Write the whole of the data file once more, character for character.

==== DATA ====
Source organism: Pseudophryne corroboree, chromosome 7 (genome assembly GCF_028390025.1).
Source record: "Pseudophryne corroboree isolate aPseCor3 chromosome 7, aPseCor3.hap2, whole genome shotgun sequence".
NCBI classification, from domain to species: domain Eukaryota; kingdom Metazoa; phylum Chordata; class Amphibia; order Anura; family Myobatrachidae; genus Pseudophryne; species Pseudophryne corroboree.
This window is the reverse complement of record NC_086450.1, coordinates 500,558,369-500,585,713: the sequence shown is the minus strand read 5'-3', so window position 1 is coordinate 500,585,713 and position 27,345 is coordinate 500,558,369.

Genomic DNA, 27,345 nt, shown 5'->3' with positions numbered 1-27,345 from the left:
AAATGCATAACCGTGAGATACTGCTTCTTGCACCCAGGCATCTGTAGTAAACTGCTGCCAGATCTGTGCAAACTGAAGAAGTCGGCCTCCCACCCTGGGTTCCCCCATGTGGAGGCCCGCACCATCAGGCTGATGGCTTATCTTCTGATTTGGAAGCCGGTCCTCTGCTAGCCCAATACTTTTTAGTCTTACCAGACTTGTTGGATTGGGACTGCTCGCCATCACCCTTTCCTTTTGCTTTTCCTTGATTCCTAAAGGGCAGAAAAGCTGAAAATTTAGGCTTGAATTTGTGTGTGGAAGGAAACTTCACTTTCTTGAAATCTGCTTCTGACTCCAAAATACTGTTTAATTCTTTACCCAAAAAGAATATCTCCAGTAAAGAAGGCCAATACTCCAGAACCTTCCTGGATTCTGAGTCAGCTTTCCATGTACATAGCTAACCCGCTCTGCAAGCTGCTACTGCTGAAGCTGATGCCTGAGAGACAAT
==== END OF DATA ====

Source organism: Pseudophryne corroboree, chromosome 7 (genome assembly GCF_028390025.1).
Source record: "Pseudophryne corroboree isolate aPseCor3 chromosome 7, aPseCor3.hap2, whole genome shotgun sequence".
NCBI classification, from domain to species: domain Eukaryota; kingdom Metazoa; phylum Chordata; class Amphibia; order Anura; family Myobatrachidae; genus Pseudophryne; species Pseudophryne corroboree.
This window is the reverse complement of record NC_086450.1, coordinates 500,558,369-500,585,713: the sequence shown is the minus strand read 5'-3', so window position 1 is coordinate 500,585,713 and position 27,345 is coordinate 500,558,369.

Genomic DNA, 27,345 nt, shown 5'->3' with positions numbered 1-27,345 from the left:
AAATGCATAACCGTGAGATACTGCTTCTTGCACCCAGGCATCTGTAGTAAACTGCTGCCAGATCTGTGCAAACTGAAGAAGTCGGCCTCCCACCCTGGGTTCCCCCATGTGGAGGCCCGCACCATCAGGCTGATGGCTTATCTTCTGATTTGGAAGCCGGTCCTCTGCTAGCCCAATACTTTTTAGTCTTACCAGACTTGTTGGATTGGGACTGCTCGCCATCACCCTTTCCTTTTGCTTTTCCTTGATTCCTAAAGGGCAGAAAAGCTGAAAATTTAGGCTTGAATTTGTGTGTGGAAGGAAACTTCACTTTCTTGAAATCTGCTTCTGACTCCAAAATACTGTTTAATTCTTTACCCAAAAAGAATATCTCCAGTAAAGAAGGCCAATACTCCAGAACCTTCCTGGATTCTGAGTCAGCTTTCCATGTACATAGCTAACCCGCTCTGCAAGCTGCTACTGCTGAAGCTGATGCCTGAGAGACAAT